public class HashCodeIssue {

    private static Random random;

    public static void main(String [] args) {
        int partitions = Integer.parseInt( args[0] );
        long seed = Integer.parseInt( args[1] );
        random = new Random(seed);
        int [] buckets = new int[partitions];

        for(int c = 0; c < 100000; c++) {
            buckets[hash(getNextNumber()) % partitions]++;
        }

        for(int c = 0; c< buckets.length; c++) {
            System.out.println("size of bucket " + c + ": " + buckets[c]);
        }

    }

   /**
    * Using a distribution of numbers divided evenly over
    * even numbers.
    */
    private static Integer getNextNumber() {
        return new Integer(random.nextInt(Integer.MAX_VALUE/2) * 2);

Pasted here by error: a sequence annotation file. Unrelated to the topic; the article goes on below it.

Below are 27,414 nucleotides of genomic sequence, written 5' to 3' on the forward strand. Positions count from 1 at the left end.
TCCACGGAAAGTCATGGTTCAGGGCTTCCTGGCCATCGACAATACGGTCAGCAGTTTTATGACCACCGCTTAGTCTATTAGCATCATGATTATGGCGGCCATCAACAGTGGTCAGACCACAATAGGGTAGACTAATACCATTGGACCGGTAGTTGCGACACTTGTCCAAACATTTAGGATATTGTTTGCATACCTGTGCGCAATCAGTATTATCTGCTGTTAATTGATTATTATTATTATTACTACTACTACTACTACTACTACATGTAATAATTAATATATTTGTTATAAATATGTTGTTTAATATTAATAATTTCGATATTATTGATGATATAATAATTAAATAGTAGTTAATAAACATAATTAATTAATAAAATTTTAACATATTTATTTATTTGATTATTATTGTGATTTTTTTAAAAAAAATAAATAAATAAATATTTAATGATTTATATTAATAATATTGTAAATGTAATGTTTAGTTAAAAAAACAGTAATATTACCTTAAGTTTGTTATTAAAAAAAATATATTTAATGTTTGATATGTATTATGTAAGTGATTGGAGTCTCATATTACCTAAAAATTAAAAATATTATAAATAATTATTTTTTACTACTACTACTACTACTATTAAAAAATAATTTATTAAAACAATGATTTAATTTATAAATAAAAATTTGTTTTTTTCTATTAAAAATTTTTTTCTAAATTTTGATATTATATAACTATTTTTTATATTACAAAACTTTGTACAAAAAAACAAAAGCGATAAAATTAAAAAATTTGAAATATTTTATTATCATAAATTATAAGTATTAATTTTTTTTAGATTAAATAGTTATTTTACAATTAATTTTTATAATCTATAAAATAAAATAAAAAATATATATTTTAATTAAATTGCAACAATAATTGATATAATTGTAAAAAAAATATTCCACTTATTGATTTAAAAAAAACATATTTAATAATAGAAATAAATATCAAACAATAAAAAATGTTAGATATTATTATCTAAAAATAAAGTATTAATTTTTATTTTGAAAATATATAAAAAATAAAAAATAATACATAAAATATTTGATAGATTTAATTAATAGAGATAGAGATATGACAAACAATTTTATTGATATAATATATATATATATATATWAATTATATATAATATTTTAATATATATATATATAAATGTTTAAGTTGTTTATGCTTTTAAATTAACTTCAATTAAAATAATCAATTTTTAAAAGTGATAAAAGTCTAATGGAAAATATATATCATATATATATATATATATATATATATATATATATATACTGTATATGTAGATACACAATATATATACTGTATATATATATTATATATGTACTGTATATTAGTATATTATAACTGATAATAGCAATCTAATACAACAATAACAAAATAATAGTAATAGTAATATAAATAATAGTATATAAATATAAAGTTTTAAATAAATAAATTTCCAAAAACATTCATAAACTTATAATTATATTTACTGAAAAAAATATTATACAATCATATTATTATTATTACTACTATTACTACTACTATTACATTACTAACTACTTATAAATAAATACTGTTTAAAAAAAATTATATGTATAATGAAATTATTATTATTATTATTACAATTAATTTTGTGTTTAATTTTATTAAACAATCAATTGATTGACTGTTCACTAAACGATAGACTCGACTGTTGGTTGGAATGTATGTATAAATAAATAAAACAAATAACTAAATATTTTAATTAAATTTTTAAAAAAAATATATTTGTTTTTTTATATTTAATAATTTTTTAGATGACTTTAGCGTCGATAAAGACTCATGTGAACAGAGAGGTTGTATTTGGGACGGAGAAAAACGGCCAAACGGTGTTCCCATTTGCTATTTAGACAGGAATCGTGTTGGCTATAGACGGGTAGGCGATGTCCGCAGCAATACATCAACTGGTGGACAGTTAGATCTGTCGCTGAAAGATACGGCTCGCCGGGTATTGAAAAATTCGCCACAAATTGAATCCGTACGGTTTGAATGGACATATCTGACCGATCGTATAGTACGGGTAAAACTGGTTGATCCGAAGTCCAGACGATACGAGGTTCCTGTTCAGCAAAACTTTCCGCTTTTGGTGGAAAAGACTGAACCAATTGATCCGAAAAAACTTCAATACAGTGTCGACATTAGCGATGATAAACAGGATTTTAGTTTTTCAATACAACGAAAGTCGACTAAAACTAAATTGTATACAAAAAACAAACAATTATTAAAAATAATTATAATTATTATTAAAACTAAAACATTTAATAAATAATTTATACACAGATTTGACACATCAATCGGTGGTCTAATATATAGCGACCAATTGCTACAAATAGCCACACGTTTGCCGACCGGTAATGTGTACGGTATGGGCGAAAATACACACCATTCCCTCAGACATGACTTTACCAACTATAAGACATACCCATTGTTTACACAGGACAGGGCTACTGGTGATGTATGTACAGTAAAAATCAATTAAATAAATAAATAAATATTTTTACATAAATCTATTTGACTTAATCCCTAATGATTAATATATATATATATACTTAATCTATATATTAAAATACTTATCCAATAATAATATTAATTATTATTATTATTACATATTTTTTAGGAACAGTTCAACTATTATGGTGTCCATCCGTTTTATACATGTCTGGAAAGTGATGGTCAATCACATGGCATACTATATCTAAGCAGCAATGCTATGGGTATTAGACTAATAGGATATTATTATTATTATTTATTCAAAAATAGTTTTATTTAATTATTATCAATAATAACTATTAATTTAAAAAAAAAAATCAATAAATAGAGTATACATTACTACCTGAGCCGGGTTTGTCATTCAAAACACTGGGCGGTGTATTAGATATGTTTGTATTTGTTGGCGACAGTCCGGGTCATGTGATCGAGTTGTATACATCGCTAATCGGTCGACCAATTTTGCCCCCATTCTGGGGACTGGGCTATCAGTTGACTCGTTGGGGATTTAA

}

   /**
    * Returning the default hashCode() implementation.
    */
    public static int hash(Integer i) {
        return i.hashCode();
    }
}
jmate@jmate-Satellite-C650D:~/Desktop/hashcode-issue$ java HashCodeIssue 8 890453985
size of bucket 0: 24781
size of bucket 1: 0
size of bucket 2: 24959
size of bucket 3: 0
size of bucket 4: 25163
size of bucket 5: 0
size of bucket 6: 25097
size of bucket 7: 0
jmate@jmate-Satellite-C650D:~/Desktop/hashcode-issue$ java HashCodeIssue 8 234985345
size of bucket 0: 25250
size of bucket 1: 0
size of bucket 2: 24735
size of bucket 3: 0
size of bucket 4: 24866
size of bucket 5: 0
size of bucket 6: 25149
size of bucket 7: 0

Root Cause

Lets take a look at the source code of Integer.hashCode() to find out why the numbers are not being evenly distributed, despite using a hash.

java/lang/Integer.java

/**
* Returns a hash code for this {@code Integer}.
*
* @return  a hash code value for this object, equal to the
*          primitive {@code int} value represented by this